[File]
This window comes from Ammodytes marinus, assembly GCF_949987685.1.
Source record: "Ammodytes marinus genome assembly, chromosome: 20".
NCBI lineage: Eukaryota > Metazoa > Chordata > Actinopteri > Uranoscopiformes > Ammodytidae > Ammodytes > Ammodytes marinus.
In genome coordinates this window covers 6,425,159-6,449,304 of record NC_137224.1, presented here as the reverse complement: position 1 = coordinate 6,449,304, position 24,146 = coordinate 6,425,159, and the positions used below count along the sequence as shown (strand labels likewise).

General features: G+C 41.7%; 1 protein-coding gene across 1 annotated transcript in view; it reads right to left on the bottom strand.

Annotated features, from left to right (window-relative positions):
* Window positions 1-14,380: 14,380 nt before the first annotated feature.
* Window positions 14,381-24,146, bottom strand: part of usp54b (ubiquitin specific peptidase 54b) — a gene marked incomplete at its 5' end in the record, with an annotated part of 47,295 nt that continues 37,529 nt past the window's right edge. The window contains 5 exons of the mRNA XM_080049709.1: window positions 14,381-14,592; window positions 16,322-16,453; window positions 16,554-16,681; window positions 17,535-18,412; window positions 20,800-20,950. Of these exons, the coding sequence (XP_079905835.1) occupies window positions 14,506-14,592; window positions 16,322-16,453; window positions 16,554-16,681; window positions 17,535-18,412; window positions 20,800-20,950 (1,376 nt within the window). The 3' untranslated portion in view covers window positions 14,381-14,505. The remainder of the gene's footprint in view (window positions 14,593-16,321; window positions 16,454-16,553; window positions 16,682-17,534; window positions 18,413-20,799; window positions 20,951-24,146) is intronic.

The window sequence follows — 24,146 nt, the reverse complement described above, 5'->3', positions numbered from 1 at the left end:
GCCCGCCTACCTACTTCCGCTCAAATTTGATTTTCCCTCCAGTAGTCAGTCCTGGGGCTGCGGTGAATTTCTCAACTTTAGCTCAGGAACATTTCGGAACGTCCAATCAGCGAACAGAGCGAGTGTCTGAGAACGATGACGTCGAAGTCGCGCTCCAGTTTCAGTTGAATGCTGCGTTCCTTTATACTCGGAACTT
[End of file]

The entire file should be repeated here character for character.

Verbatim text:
This window comes from Ammodytes marinus, assembly GCF_949987685.1.
Source record: "Ammodytes marinus genome assembly, chromosome: 20".
NCBI lineage: Eukaryota > Metazoa > Chordata > Actinopteri > Uranoscopiformes > Ammodytidae > Ammodytes > Ammodytes marinus.
In genome coordinates this window covers 6,425,159-6,449,304 of record NC_137224.1, presented here as the reverse complement: position 1 = coordinate 6,449,304, position 24,146 = coordinate 6,425,159, and the positions used below count along the sequence as shown (strand labels likewise).

General features: G+C 41.7%; 1 protein-coding gene across 1 annotated transcript in view; it reads right to left on the bottom strand.

Annotated features, from left to right (window-relative positions):
* Window positions 1-14,380: 14,380 nt before the first annotated feature.
* Window positions 14,381-24,146, bottom strand: part of usp54b (ubiquitin specific peptidase 54b) — a gene marked incomplete at its 5' end in the record, with an annotated part of 47,295 nt that continues 37,529 nt past the window's right edge. The window contains 5 exons of the mRNA XM_080049709.1: window positions 14,381-14,592; window positions 16,322-16,453; window positions 16,554-16,681; window positions 17,535-18,412; window positions 20,800-20,950. Of these exons, the coding sequence (XP_079905835.1) occupies window positions 14,506-14,592; window positions 16,322-16,453; window positions 16,554-16,681; window positions 17,535-18,412; window positions 20,800-20,950 (1,376 nt within the window). The 3' untranslated portion in view covers window positions 14,381-14,505. The remainder of the gene's footprint in view (window positions 14,593-16,321; window positions 16,454-16,553; window positions 16,682-17,534; window positions 18,413-20,799; window positions 20,951-24,146) is intronic.

The window sequence follows — 24,146 nt, the reverse complement described above, 5'->3', positions numbered from 1 at the left end:
GCCCGCCTACCTACTTCCGCTCAAATTTGATTTTCCCTCCAGTAGTCAGTCCTGGGGCTGCGGTGAATTTCTCAACTTTAGCTCAGGAACATTTCGGAACGTCCAATCAGCGAACAGAGCGAGTGTCTGAGAACGATGACGTCGAAGTCGCGCTCCAGTTTCAGTTGAATGCTGCGTTCCTTTATACTCGGAACTT